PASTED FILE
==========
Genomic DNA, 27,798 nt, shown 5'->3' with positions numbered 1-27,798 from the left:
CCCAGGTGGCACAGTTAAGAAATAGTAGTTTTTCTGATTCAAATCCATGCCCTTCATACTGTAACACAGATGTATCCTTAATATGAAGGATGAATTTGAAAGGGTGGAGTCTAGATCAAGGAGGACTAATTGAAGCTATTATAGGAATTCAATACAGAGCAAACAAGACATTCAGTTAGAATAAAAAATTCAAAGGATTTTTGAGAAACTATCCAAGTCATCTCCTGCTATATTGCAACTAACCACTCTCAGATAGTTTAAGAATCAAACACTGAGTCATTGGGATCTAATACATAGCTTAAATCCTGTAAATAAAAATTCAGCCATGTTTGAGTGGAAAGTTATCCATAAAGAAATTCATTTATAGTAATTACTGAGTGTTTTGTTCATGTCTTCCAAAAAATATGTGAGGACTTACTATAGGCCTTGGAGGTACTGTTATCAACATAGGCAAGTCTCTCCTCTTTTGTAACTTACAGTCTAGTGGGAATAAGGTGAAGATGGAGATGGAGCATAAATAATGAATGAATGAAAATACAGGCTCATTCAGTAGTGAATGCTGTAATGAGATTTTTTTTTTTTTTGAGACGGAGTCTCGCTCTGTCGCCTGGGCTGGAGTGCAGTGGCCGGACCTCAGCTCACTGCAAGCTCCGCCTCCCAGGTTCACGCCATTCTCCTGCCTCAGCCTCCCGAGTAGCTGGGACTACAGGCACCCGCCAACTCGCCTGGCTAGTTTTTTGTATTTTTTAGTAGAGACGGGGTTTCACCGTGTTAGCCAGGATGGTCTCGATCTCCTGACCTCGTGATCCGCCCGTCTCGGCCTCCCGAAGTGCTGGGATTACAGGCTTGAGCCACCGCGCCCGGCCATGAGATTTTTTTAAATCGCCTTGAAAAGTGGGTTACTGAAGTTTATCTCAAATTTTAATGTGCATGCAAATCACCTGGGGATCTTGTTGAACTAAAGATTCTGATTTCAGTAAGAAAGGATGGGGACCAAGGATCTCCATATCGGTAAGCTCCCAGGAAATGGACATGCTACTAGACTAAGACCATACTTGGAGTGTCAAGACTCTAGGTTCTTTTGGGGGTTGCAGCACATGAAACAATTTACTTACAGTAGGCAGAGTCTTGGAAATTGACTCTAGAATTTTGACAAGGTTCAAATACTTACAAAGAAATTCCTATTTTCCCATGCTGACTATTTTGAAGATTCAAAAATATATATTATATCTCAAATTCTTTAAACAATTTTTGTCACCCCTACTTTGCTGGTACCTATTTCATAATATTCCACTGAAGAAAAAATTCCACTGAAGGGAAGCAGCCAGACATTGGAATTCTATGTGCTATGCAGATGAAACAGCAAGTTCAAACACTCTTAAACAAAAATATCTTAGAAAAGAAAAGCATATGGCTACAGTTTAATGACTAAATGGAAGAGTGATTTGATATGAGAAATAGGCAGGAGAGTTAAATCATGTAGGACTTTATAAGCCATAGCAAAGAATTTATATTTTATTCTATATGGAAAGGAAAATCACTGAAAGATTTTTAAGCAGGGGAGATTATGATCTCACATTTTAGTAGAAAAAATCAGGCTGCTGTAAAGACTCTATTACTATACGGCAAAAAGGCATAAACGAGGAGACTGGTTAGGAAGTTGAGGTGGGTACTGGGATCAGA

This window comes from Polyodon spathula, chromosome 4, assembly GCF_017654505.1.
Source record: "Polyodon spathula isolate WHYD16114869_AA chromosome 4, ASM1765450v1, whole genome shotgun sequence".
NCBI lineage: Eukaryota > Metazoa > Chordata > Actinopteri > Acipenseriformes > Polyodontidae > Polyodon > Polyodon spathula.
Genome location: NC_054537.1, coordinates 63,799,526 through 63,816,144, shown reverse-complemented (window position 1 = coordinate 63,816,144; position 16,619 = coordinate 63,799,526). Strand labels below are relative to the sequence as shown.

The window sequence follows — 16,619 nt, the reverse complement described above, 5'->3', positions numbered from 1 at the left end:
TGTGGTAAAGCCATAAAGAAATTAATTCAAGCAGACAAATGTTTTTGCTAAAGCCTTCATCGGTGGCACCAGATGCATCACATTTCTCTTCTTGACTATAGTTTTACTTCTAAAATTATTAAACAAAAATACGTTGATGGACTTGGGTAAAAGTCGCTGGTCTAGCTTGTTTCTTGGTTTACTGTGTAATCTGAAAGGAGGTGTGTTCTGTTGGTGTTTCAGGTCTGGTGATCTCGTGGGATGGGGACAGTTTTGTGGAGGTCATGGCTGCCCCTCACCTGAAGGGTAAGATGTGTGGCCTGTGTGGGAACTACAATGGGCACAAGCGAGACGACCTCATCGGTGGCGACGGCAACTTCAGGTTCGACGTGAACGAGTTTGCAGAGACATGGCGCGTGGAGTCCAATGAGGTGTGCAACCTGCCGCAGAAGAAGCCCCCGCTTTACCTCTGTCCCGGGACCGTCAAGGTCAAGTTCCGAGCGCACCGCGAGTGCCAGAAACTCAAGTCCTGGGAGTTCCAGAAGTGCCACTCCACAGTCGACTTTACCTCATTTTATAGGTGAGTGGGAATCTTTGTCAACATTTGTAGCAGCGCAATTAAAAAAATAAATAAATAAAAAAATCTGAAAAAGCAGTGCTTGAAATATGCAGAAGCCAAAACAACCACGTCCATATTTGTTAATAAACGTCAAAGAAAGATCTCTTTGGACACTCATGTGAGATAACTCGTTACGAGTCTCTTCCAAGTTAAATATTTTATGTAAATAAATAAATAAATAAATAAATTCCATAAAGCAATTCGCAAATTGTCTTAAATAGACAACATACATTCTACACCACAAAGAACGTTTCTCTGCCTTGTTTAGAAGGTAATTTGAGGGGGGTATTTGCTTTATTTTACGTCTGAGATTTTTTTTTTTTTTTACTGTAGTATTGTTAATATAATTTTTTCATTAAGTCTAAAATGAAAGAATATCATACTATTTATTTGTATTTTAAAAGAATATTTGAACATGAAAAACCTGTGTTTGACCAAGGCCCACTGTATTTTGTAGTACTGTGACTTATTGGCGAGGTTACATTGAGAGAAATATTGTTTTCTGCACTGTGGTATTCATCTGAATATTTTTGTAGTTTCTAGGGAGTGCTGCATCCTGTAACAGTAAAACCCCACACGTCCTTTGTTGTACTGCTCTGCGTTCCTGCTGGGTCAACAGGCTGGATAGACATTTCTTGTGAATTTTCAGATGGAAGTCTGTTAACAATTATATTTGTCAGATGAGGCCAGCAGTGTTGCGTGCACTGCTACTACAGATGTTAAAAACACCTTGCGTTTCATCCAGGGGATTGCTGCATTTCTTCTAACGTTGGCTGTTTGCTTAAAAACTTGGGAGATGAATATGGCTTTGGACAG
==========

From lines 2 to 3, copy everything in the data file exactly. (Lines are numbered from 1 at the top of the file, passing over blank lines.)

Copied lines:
CCCAGGTGGCACAGTTAAGAAATAGTAGTTTTTCTGATTCAAATCCATGCCCTTCATACTGTAACACAGATGTATCCTTAATATGAAGGATGAATTTGAAAGGGTGGAGTCTAGATCAAGGAGGACTAATTGAAGCTATTATAGGAATTCAATACAGAGCAAACAAGACATTCAGTTAGAATAAAAAATTCAAAGGATTTTTGAGAAACTATCCAAGTCATCTCCTGCTATATTGCAACTAACCACTCTCAGATAGTTTAAGAATCAAACACTGAGTCATTGGGATCTAATACATAGCTTAAATCCTGTAAATAAAAATTCAGCCATGTTTGAGTGGAAAGTTATCCATAAAGAAATTCATTTATAGTAATTACTGAGTGTTTTGTTCATGTCTTCCAAAAAATATGTGAGGACTTACTATAGGCCTTGGAGGTACTGTTATCAACATAGGCAAGTCTCTCCTCTTTTGTAACTTACAGTCTAGTGGGAATAAGGTGAAGATGGAGATGGAGCATAAATAATGAATGAATGAAAATACAGGCTCATTCAGTAGTGAATGCTGTAATGAGATTTTTTTTTTTTTTGAGACGGAGTCTCGCTCTGTCGCCTGGGCTGGAGTGCAGTGGCCGGACCTCAGCTCACTGCAAGCTCCGCCTCCCAGGTTCACGCCATTCTCCTGCCTCAGCCTCCCGAGTAGCTGGGACTACAGGCACCCGCCAACTCGCCTGGCTAGTTTTTTGTATTTTTTAGTAGAGACGGGGTTTCACCGTGTTAGCCAGGATGGTCTCGATCTCCTGACCTCGTGATCCGCCCGTCTCGGCCTCCCGAAGTGCTGGGATTACAGGCTTGAGCCACCGCGCCCGGCCATGAGATTTTTTTAAATCGCCTTGAAAAGTGGGTTACTGAAGTTTATCTCAAATTTTAATGTGCATGCAAATCACCTGGGGATCTTGTTGAACTAAAGATTCTGATTTCAGTAAGAAAGGATGGGGACCAAGGATCTCCATATCGGTAAGCTCCCAGGAAATGGACATGCTACTAGACTAAGACCATACTTGGAGTGTCAAGACTCTAGGTTCTTTTGGGGGTTGCAGCACATGAAACAATTTACTTACAGTAGGCAGAGTCTTGGAAATTGACTCTAGAATTTTGACAAGGTTCAAATACTTACAAAGAAATTCCTATTTTCCCATGCTGACTATTTTGAAGATTCAAAAATATATATTATATCTCAAATTCTTTAAACAATTTTTGTCACCCCTACTTTGCTGGTACCTATTTCATAATATTCCACTGAAGAAAAAATTCCACTGAAGGGAAGCAGCCAGACATTGGAATTCTATGTGCTATGCAGATGAAACAGCAAGTTCAAACACTCTTAAACAAAAATATCTTAGAAAAGAAAAGCATATGGCTACAGTTTAATGACTAAATGGAAGAGTGATTTGATATGAGAAATAGGCAGGAGAGTTAAATCATGTAGGACTTTATAAGCCATAGCAAAGAATTTATATTTTATTCTATATGGAAAGGAAAATCACTGAAAGATTTTTAAGCAGGGGAGATTATGATCTCACATTTTAGTAGAAAAAATCAGGCTGCTGTAAAGACTCTATTACTATACGGCAAAAAGGCATAAACGAGGAGACTGGTTAGGAAGTTGAGGTGGGTACTGGGATCAGA

This window comes from Polyodon spathula, chromosome 4, assembly GCF_017654505.1.